At age five, I got my first library card. My older sister, Paula, walked with me to the local library, two blocks away. The library sat in a corner of a city park, a sentinel of education in the middle of a noisy play place. At the Smith Villa library I learned to love learning, by taking home stacks of books each trip, devouring them, and quickly returning for a new stack.
As I grew, I had many teachers who whetted my appetite for learning interesting things. Although I am grateful to many of my teachers for their influence in my life, a special few stand out.
Joanne McGill was the first teacher who made me feel loved as a student. I always assumed my teachers liked me, and I liked them, but in sixth grade Mrs. McGill and I shared a secret. One day she called me up to her desk. Because I was one of those children who feared doing anything wrong, I got nervous. When I got to her desk, she asked me when my birthday was. When I told her, she said, “You and I have the same birthday.” She seemed excited about that and when “our” birthday happened, she made sure to wish me a special day, as I did for her.
Adele Sorensen was a bubbly, humorous, seventh grade English teacher. Mrs. Sorensen treated me like an intellectual and never spoke down to me. In fact, I felt as if she took me under her wing, so to speak. When I finished all spelling lists for seventh through ninth grades in the first semester of seventh grade, she let me use that time reading. She would suggest classic books for me to read during my “free” time, and felt confident that at age thirteen I could master Silas Marner. (Now, at age 51, I am reading it for the second time and am saying to myself, “What the heck? What was she thinking?) Mrs. Sorensen was the first teacher to encourage me to become a writer.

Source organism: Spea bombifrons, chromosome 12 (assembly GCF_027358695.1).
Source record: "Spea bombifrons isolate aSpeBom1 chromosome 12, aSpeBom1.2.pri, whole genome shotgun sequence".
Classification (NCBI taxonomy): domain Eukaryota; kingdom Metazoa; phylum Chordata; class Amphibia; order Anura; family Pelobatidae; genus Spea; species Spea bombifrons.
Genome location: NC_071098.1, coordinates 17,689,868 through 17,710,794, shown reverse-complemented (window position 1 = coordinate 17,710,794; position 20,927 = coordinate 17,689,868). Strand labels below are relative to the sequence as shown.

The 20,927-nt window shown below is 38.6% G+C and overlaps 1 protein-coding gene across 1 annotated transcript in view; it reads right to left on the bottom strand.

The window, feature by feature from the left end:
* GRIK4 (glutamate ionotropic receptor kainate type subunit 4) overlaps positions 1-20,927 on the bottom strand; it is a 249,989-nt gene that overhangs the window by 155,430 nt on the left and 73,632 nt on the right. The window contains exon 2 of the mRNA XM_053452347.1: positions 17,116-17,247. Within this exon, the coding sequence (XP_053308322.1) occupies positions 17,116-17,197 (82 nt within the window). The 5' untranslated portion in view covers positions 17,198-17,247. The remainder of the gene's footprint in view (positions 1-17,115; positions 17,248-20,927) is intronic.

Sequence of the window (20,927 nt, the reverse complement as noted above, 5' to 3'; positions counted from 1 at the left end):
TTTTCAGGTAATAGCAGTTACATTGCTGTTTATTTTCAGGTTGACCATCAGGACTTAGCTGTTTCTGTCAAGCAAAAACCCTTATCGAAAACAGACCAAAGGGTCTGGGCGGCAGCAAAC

Dr. Adam Frisch was my college language teacher. He was an energetic and animated professor who made Shakespeare come alive for me. He lavishly praised one of my creative writing efforts and later told me, “Your writing will never fail you.” With his encouragement I began putting more effort into my writing assignments. I treasured his critiques.
Today, I have students of my own. I get to experience education from the other side of the fence. I now know the joy my teachers must have felt when they saw the light on a student’s face signifying that he “got it.” It’s also gratifying as a mother knowing that my son has teachers who care about his education. When he comes home from school, excited about a volcano that appeared in a farmer’s back yard, almost overnight, or gets into the car and tells me that his teacher told him that he’s a reader, even though he hates cracking open a book, I know that he’s in good hands—the hands of educators.